DOH allows booster shots for children ages 12-17
A third dose of vaccine or booster against COVID-19 will be encouraged by the new administration, in particular to ensure the safe resumption of face-to-face classes, President Ferdinand Marcos Jr. said on Tuesday.
“With Omicron, you apparently need a third booster, a third dose. We will encourage this, especially for the younger ones because, again, we have to be concerned about their return to school,” the president said during his government’s first cabinet meeting in Malacanang.
“It’s the general policy. We will reinstate vaccination campaigns again so that we can at least feel safer when children return to school,” Marcos added.
The Department of Health (DOH) announced Tuesday that all children ages 12 to 17, including non-immunocompromised, can now receive their first COVID-19 booster at their respective local government units.
“Yes! Children ages 12-17 can now receive their supplemental/booster doses,” the DOH said in a notice posted to Facebook and Twitter.
Last week, the government postponed the administration of the first booster dose of COVID-19 for non-immunocompromised children due to some “problems”.
In another development, the Supreme Court ordered that all courts under Alert Level 1 and Alert Level 2 be required to maintain at least 50% to 75% staffing from July 5 through July 8.
Acting on behalf of Chief Justice Alexander Gesmundo, the Office of the Court Administrator issued a circular on Tuesday, which was prompted by the continued increase in COVID-19 cases and to address a possible increase.
“The staffing skeleton that a branch or judicial office will maintain during the above period will be subject to the discretion or determination of the relevant executive judge, presiding judge and/or acting/assistant judge,” the statement reads. circular.
The court also said judges are also permitted to hold fully remote videoconference hearings from July 4 to July 8, regardless of their location, with notification to the Office of the Court Administrator.
“Unless otherwise specified later, required labor and in-person or face-to-face hearings … will again be observed and adhered to on July 11, 2022 until further court order,” he said. .
Amid rising COVID-19 cases, Marcos on Tuesday compared the more transmissible Omicron variant to the flu, saying it doesn’t hit as hard as other variants.
The president was asked if he had an immediate directive after the DOH reported a total of 7,398 new cases of COVID-19 on Monday from June 27 to July 3, 2022.
He then stressed that the country still has the capacity to handle new COVID-19 infections, which now average at least 1,057 cases per day.
“If we look at where we started, we still have the capacity to handle new cases of COVID,” he said, indicating that the public is now learning to live with the viral disease.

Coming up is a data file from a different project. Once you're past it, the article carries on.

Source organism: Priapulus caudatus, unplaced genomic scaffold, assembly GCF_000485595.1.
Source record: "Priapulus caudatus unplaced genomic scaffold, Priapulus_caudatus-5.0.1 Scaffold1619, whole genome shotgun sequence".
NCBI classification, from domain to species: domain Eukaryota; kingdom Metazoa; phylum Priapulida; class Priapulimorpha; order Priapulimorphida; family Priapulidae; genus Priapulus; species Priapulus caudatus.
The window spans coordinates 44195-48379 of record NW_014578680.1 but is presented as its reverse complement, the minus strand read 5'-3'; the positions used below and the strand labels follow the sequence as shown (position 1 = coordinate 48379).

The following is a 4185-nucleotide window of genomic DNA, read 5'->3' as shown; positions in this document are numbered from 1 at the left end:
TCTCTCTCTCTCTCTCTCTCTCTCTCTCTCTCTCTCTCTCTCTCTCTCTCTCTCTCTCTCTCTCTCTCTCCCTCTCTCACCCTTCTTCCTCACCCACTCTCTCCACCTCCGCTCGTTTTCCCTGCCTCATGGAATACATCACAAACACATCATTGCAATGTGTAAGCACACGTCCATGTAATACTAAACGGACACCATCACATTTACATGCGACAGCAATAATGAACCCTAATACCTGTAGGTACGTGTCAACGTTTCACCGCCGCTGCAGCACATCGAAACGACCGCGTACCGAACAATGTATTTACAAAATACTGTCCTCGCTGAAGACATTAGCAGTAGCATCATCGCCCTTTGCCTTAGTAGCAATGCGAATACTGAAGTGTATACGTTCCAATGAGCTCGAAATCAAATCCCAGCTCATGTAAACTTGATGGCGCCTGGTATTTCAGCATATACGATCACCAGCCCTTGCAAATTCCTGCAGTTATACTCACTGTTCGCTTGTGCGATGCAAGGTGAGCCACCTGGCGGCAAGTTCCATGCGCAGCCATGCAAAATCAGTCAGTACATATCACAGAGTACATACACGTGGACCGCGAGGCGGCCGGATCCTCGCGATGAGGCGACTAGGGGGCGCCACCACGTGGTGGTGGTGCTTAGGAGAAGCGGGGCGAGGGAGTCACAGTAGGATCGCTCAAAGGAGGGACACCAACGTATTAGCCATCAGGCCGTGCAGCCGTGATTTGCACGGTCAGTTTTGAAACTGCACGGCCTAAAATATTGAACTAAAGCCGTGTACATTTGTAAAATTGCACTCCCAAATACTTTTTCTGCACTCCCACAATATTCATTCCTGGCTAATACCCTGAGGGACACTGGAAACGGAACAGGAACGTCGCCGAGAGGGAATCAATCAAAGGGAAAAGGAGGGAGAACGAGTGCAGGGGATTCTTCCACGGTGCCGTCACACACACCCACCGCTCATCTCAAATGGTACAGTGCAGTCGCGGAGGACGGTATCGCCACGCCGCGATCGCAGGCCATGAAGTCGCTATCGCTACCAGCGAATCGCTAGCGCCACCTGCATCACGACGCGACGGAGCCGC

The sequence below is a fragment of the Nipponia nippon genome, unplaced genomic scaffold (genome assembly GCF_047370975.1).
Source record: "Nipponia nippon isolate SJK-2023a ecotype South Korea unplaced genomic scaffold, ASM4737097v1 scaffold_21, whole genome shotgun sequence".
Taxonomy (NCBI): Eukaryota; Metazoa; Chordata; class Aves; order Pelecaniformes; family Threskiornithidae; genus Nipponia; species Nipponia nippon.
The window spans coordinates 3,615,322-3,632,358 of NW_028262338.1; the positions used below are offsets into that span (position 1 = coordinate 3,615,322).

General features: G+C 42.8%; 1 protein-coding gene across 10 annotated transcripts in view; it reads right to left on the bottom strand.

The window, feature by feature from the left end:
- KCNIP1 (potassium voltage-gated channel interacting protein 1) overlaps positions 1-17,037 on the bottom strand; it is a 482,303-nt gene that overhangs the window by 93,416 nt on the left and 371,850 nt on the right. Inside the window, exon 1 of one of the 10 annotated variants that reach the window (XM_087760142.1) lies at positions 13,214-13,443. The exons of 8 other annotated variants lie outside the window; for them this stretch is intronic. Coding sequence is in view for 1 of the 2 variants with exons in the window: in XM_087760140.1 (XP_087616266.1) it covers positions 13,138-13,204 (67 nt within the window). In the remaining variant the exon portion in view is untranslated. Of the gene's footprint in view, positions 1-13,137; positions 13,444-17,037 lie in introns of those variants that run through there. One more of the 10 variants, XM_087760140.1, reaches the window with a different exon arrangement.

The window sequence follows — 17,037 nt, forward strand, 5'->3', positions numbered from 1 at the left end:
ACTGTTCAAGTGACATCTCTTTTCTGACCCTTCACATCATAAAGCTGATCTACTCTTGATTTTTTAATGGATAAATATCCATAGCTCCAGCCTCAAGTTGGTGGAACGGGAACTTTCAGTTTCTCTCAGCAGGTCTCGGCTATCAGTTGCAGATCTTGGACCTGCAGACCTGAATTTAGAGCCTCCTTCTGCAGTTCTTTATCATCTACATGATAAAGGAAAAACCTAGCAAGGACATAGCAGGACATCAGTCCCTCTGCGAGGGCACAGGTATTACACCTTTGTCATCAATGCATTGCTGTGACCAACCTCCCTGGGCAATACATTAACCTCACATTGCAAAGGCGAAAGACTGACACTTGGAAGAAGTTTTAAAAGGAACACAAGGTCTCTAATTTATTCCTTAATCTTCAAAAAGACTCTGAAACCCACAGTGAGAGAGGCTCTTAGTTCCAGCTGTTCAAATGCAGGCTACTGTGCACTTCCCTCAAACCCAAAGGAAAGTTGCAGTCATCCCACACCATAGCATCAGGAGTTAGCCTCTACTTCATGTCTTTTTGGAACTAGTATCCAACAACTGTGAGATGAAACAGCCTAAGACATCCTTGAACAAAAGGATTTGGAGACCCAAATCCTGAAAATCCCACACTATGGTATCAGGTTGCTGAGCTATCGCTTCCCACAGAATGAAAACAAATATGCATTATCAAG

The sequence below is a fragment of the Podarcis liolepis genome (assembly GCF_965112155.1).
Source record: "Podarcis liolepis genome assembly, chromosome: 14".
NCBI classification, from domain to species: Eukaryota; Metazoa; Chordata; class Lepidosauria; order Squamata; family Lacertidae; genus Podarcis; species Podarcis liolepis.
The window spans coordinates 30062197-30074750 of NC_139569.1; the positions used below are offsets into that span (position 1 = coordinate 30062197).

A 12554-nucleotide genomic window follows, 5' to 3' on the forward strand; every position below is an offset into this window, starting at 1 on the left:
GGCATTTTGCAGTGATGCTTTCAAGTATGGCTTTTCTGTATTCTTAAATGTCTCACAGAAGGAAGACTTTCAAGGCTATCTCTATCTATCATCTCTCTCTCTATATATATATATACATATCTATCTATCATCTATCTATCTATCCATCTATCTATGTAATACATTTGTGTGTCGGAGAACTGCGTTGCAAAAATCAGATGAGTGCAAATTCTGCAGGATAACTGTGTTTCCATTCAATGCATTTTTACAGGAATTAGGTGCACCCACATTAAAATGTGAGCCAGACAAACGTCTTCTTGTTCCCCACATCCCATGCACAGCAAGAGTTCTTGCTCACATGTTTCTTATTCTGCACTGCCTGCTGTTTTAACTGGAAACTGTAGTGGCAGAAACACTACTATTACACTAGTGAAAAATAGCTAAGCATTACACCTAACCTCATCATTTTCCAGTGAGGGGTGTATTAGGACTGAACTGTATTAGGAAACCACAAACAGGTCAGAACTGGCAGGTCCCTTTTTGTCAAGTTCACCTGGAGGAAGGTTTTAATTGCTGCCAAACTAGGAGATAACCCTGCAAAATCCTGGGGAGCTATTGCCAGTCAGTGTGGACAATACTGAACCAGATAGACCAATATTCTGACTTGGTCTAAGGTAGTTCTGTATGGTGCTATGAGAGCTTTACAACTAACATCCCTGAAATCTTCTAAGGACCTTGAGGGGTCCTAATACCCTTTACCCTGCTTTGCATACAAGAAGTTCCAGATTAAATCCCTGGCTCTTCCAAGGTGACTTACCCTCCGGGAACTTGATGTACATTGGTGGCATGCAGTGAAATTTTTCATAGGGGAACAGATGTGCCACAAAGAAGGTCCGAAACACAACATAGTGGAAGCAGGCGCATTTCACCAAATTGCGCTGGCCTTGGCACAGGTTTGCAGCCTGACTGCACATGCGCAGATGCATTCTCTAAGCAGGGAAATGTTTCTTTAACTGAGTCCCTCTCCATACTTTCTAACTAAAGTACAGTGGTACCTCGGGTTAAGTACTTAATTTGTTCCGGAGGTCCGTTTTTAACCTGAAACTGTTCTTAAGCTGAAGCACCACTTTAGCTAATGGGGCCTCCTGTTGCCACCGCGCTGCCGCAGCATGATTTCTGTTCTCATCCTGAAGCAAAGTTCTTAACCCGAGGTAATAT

“Fortunately, we shouldn’t be looking at the number of COVID cases the same way we looked at them in 2020 and 2021 because this is Omicron. Omicron is very different, he’s a bit contagious, but he doesn’t hit as hard,” he added.
Marcos said individuals infected with Omicron are usually inactive for only about two to three days, unlike earlier variants such as Alpha and Delta.
“It’s like the flu. It’s like having the flu,” he said.
In December 2021, the World Health Organization (WHO) warned that the Omicron variant, although causing mild symptoms, could still cause death in immunocompromised people and the elderly. They said such infections could still overwhelm hospitals nationwide.
So far, the Philippines has detected 93 cases of Omicron’s BA.5 subvariant, 43 cases of BA.2.12.1 subvariant and three cases of BA.4.
Health Undersecretary Maria Rosario Vergeire said local government units that are ready to give the booster can do so when asked if all implementing units can now deploy the supplemental vaccination at the general population.
“It has been stated in our guidelines that all LGUs/vaccination sites that are ready to implement – trained healthcare workers, with appropriate vaccines, etc. – can already implement,” Vergeire said in a message to reporters.
The DOH said teenagers included in the immunocompromised population can receive their booster dose 28 days after the primary series, while those in the general population can receive theirs after five months.
“Medical centers and hospitals will be the ones to schedule their immunocompromised pediatric patients between the ages of 12 and 17 once they are eligible,” he said.
Immunocompromised patients without an attending physician will be coordinated by community health workers and rural health units.
The DOH said teens from the general population can be registered through the LGU’s registration website.
He advised those vaccinated to bring their vaccination record, a document proving the relationship with the child, a valid identity document or documents with photos and a medical certificate for immunocompromised patients.
Children whose parents are overseas may be vaccinated provided the accompanying adult presents a special power of attorney or notarized letter of authorization, an affidavit with presentation of valid government ID and barangay certification.